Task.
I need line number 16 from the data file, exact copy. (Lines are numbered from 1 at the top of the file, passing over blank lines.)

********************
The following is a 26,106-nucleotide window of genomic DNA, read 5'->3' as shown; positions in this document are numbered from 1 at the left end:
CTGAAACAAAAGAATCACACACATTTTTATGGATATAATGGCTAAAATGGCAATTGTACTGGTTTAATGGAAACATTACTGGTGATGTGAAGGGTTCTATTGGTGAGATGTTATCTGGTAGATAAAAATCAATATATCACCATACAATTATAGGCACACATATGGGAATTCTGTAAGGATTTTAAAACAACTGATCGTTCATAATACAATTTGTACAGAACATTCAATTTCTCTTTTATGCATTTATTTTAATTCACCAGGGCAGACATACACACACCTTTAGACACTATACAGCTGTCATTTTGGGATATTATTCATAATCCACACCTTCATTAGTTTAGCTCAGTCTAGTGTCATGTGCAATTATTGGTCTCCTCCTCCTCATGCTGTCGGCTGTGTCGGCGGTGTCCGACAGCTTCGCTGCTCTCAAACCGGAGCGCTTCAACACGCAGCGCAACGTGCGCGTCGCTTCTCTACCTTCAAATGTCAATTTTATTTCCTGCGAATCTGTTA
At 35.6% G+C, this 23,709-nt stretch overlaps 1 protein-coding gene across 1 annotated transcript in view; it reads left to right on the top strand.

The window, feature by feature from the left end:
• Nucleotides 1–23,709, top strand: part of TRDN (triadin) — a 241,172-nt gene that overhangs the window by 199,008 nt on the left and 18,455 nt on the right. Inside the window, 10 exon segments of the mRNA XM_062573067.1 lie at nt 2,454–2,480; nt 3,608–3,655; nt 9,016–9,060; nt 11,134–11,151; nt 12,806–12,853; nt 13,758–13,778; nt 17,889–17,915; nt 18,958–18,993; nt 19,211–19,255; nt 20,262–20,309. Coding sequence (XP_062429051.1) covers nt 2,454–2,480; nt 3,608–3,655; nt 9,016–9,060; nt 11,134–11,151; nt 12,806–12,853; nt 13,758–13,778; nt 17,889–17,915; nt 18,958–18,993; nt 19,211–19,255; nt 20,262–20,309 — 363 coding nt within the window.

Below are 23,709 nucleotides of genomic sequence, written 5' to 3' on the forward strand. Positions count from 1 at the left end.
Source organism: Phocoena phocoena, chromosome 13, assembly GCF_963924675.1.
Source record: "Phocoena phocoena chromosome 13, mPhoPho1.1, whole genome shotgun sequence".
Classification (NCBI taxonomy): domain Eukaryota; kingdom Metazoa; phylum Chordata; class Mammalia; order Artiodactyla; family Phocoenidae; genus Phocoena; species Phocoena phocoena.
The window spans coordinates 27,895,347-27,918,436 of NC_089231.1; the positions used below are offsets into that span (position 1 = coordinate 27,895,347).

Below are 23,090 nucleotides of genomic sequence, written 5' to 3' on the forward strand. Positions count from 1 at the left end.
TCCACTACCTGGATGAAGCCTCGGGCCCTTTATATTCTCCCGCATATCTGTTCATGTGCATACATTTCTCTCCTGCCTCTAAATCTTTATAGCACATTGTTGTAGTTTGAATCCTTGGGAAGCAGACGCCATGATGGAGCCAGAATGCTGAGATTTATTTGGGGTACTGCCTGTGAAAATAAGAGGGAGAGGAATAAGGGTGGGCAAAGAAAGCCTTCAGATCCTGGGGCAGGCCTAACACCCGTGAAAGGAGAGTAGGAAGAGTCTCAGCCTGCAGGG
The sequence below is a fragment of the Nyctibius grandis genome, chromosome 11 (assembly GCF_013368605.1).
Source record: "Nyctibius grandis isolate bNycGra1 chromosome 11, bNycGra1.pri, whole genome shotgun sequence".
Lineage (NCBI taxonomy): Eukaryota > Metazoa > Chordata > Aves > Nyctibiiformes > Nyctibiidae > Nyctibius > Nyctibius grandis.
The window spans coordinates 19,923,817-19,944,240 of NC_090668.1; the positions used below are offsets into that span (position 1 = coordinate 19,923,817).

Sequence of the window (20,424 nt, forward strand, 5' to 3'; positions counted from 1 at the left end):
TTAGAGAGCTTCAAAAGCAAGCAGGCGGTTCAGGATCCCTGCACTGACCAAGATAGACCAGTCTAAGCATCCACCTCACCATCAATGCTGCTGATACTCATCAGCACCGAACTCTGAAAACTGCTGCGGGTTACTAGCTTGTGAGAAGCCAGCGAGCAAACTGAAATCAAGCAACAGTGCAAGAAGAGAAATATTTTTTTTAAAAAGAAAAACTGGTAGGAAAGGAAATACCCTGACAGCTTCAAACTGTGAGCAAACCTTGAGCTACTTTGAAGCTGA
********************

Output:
The window spans coordinates 19,923,817-19,944,240 of NC_090668.1; the positions used below are offsets into that span (position 1 = coordinate 19,923,817).